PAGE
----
A Killer Way To Grab Customers And Fans On Twitter

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Twitter has always fascinated newbies as well as social media interns due to its inherent nature of interaction through limited status updates. Nowadays businesses and freelancers across the world are using this powerful social media platform to connect themselves with their fans, followers and customers. In fact, some of the companies are providing customer care through their official Twitter account in real-time. It's not just about regular customer support, but scavenging of potential clients on Twitter is also one of the growing trends among small businesses and freelancers. How to do this important task effectively? Well, it's not that hard as you may think initially. All you need is a dedicated account management team and a way to identify potential clients in real-time.

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Hiring a team of social media professionals is not that difficult, but the latter part is a bit tricky. Neither you can keep an eye on everybody's Twitter stream, nor can you broadcast your messages to everyone on Twitter. But you can definitely find relevant tweeps talking about the very same problems whose solutions you or your company provides to their customers. This is like finding relevant tweets (problems whose solution you provide) in real-time and engaging with these potential customers by answering their queries and questions.

This is like striking the iron when it is hot. Following this strategy yields good returns as these tweeps get quick answers to their problems. This way they're more likely to continue the conversation which gives you an opportunity to convert them into your loyal fans or customers. So let's get started and see how to do this.

Finding potential customers, the wrong way - Almost each one of us who is looking to find specific tweets uses advanced search feature available for Twitter. There's nothing wrong in it, but I'm very much disappointed to see that large number of people do it incorrectly. For example, if you're selling cakes, you may use the following search query on Twitter.

#cake OR #dessert OR #sweet

This is the worst search methodology which is often used even by dedicated social media team members. What's wrong with this query? After all, we are searching for relevant hashtags that people may be using with their tweets. But there are many pitfalls in this method of filtering relevant tweets. Here are the shortcomings of this query.
  • The query given above will pull all tweets in each and every language supported by Twitter increasing the junk for you, thus making the monitoring activity cumbersome.
  • The hashtag #sweet is very generic in nature and doesn't necessarily represent a tweet associated with food.
  • There's no mechanism to filter out those tweets where people are specifically asking questions.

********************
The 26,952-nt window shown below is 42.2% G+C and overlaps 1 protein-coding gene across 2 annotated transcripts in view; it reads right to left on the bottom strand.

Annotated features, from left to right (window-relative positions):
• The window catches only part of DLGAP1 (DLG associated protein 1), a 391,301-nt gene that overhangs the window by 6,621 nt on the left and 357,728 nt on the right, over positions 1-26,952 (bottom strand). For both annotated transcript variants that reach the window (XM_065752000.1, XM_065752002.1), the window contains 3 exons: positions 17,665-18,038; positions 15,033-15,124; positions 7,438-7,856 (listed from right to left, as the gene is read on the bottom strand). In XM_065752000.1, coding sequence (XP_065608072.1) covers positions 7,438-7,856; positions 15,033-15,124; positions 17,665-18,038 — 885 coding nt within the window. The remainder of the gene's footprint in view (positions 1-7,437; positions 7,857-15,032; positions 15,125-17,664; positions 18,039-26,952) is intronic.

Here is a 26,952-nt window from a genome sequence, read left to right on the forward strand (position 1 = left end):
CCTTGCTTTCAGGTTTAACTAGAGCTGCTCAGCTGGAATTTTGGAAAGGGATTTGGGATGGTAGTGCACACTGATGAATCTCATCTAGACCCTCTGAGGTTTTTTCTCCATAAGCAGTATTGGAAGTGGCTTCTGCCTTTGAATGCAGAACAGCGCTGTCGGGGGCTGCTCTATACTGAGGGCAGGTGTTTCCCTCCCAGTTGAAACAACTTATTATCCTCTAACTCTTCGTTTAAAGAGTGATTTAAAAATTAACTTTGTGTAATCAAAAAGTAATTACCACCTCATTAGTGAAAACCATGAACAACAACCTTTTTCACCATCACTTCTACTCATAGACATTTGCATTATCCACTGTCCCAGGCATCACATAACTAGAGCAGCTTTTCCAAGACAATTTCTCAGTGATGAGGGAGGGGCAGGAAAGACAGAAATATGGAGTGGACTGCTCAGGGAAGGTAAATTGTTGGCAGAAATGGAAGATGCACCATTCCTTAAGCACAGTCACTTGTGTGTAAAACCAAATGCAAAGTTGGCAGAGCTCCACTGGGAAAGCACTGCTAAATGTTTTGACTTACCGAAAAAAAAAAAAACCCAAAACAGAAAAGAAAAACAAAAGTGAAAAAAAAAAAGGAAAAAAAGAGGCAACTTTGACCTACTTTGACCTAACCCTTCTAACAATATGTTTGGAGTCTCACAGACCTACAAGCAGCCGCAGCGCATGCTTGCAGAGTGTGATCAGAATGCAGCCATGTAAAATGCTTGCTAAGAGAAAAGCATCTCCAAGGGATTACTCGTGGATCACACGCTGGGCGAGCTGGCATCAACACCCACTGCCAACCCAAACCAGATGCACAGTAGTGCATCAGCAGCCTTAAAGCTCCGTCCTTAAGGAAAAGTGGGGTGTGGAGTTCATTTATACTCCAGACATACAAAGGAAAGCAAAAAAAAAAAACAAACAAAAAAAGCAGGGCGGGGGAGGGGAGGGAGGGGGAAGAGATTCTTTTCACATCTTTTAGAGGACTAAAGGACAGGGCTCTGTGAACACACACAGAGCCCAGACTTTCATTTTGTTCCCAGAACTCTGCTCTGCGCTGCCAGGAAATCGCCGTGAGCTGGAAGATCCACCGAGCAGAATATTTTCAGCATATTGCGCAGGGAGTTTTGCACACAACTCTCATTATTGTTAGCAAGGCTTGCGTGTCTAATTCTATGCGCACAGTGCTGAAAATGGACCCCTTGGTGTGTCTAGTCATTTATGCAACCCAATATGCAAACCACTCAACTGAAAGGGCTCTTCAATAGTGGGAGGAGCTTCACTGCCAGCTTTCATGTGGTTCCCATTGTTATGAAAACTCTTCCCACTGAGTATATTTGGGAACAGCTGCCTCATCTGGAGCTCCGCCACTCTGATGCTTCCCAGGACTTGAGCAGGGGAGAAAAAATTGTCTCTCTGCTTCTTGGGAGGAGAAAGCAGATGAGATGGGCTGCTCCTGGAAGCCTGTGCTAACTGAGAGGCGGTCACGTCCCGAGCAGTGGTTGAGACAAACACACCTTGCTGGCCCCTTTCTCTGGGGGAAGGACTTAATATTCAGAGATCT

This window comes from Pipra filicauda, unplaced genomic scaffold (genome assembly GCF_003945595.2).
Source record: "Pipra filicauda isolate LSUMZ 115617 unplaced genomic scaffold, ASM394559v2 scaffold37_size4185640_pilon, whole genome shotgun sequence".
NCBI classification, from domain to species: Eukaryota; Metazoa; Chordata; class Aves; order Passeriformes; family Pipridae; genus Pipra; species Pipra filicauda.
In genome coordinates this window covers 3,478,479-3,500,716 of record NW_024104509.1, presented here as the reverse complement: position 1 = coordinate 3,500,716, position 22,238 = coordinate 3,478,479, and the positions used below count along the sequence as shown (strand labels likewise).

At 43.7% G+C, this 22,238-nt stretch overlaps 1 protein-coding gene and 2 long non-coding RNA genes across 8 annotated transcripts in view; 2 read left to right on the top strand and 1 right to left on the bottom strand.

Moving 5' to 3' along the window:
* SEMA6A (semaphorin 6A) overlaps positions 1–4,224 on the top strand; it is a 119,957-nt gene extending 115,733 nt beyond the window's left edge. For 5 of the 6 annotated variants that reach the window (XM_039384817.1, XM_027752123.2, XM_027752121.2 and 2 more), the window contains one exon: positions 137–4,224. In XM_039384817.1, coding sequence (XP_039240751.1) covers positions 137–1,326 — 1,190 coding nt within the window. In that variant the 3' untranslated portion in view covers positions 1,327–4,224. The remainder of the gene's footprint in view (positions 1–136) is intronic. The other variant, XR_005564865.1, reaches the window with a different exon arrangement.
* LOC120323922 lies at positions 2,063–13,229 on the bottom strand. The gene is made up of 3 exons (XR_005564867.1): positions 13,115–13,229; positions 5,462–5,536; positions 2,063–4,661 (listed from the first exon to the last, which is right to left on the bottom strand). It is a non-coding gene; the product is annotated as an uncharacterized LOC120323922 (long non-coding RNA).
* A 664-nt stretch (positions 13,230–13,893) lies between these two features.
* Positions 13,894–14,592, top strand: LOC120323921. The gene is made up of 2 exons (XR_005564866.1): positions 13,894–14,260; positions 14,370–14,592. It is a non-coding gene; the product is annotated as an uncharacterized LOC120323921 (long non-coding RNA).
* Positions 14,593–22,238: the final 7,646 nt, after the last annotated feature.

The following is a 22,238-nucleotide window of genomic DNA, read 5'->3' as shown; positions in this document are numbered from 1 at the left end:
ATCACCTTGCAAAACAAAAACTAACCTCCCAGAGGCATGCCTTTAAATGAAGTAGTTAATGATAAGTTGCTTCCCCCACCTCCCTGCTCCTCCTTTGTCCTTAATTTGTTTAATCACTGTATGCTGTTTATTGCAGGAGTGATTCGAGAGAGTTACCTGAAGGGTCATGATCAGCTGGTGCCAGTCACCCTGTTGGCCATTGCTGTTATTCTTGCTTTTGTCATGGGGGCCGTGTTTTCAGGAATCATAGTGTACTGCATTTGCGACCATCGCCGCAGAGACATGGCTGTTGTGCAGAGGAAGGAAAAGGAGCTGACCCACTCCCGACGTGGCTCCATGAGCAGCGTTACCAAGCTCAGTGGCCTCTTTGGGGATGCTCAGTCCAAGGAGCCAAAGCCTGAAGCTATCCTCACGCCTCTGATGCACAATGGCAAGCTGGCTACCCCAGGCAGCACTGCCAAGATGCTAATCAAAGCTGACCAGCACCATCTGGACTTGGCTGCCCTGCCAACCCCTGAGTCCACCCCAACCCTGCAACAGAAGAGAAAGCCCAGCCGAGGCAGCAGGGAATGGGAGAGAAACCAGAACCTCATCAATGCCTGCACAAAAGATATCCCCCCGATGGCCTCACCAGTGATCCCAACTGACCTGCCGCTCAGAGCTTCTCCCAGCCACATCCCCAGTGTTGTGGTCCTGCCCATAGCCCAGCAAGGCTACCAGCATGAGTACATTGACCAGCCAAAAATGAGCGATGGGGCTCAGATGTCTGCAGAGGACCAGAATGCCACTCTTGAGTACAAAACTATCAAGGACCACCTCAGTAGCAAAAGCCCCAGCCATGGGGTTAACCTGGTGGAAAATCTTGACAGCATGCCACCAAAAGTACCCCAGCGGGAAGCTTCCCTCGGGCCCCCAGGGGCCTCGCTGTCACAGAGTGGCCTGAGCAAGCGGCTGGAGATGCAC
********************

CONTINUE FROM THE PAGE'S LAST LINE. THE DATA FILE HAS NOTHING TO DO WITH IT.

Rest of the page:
• It's not necessary that your potential clients will always use hashtags. (they may not even know about it).
  • Nine out of ten times, a tweet never contains links when people are asking some questions. There's no method to filter out tweets containing links.
Finding potential customers, the RIGHT way - The sample query discussed in the previous section presented us with several challenges that made the task more difficult instead of lightening the burden. So here's an ideal search query for finding potential clients on Twitter. Again we will assume that you're running a bakery shop in the New York area.
cake OR baking OR dessert -filter:links near:NYC within:10mi lang:en ?
The search query shown above is comparatively longer and contains some additional operators and directives for filtering relevant tweets. Let's dissect this search query and see how it will give us the required tweet stream for capturing potential customers.
  • We've removed the hashtag '#' pound operator from the query. This way tweets containing these words as hashtags or without the pound symbol, both will be included.
  • We've used 'cake' instead of 'cakes'. The word 'cake' will cover both types of tweets containing both the words - 'cake' & 'cakes'
  • The '-filter:links' operator ensures that all the tweets containing links are excluded.
  • The operators 'near:NYC' and 'within:10mi' ensures that only tweets coming from within 10 miles radius from New York city are included in the search results.
  • The operator 'lang:en' ensures that tweets in language other than English are excluded from the search results.
  • And last but not the least, the '?' operator includes only those tweets in which tweeps are asking some questions.
In a nutshell, this search query will look for tweets (devoid of any links) in English language originating from within 10 miles radius of New York city where people are asking a question and their tweet contains the following words or hashtags - cake, cakes, baking & dessert.

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